Ghana: Thirteen Nations Participate in Obangame Express 2024 Maritime Interdiction Training in Ghana

The Gulf of Guinea faces a multitude of interconnected maritime security challenges (file photo). In order to combat crime, the nations around the Gulf of Guinea have organized themselves through a coordinated security effort.

Sekondi, Ghana — Over five days, 13 nations from across West Africa, Europe, and North America sent military delegations to collaborate, learn, and train together as part of the U.S. Naval Forces Europe-Africa (NAVEUR-NAVAF)'s Obangame Express 2024 military interdiction training events at the Ghana Western Naval Headquarters in Sekondi.

Over five days, 13 nations from across West Africa, Europe, and North America sent military delegations to collaborate, learn, and train together as part of the U.S. Naval Forces Europe-Africa (NAVEUR-NAVAF)'s Obangame Express 2024 military interdiction training events at the Ghana Western Naval Headquarters in Sekondi.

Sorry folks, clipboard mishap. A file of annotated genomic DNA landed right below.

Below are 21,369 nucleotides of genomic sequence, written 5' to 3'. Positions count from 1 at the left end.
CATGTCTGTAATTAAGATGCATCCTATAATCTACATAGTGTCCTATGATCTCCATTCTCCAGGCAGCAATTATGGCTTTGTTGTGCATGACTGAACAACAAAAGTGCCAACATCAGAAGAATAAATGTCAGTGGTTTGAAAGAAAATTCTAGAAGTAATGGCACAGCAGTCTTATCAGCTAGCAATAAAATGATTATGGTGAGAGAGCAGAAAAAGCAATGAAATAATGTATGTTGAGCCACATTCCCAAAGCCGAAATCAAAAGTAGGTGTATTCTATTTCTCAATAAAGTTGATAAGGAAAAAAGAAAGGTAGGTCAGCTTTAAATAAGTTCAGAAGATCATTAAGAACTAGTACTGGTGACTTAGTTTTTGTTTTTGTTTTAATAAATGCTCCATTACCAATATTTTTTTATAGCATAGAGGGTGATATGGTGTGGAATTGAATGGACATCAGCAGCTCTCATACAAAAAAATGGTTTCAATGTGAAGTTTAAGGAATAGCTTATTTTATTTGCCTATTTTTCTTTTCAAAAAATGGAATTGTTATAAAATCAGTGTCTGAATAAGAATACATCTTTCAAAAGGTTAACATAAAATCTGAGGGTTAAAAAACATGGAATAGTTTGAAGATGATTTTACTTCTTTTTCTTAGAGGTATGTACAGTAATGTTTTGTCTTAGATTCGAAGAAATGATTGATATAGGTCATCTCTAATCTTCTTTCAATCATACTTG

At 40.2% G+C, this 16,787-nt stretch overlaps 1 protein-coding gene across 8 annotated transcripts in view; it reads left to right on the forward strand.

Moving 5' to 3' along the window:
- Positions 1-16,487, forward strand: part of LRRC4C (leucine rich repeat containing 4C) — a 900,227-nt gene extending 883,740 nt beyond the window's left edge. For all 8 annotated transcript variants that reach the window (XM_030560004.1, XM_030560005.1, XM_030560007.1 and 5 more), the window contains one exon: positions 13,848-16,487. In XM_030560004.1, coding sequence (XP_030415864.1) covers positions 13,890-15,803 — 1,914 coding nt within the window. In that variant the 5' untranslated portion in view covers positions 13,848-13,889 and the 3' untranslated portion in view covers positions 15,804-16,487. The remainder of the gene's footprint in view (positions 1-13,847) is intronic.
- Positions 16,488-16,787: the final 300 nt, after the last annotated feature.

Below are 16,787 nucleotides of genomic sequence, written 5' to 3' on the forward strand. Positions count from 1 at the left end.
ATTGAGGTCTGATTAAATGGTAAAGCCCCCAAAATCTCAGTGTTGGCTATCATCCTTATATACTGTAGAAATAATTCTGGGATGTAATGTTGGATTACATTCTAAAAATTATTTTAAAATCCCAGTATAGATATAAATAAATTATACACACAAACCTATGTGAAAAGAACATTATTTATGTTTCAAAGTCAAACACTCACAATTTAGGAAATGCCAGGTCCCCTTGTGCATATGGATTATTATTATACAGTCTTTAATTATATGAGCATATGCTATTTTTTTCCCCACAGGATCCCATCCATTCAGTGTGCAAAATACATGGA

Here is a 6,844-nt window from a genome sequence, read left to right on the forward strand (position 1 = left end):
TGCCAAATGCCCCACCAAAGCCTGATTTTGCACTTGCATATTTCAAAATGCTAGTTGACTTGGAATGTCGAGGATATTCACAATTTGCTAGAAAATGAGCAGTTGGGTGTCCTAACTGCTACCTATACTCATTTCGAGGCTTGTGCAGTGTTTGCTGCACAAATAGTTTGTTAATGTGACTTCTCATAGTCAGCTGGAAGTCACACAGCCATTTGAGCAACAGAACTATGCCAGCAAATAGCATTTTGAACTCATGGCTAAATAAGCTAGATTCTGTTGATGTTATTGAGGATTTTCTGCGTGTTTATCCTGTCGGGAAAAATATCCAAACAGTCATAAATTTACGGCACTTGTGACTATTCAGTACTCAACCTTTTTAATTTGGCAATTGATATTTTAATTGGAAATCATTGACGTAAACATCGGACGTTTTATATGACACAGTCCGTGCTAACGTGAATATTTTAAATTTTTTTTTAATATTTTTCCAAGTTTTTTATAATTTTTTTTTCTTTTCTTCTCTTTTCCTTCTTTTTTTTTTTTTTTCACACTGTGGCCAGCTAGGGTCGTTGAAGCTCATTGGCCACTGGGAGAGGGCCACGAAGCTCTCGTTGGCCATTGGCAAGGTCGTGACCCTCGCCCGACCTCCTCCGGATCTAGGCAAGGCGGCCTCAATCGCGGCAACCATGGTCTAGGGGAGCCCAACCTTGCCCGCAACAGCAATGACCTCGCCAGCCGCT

In all, 111 participants from Benin, Côte d'Ivoire, Democratic Republic of the Congo, Ghana, Greece, Guinea, Liberia, the Netherlands, Nigeria, Republic of the Congo, Sierra Leone, Togo, and the United States attended lectures, practiced maritime security tactics, and drilled cooperatively together.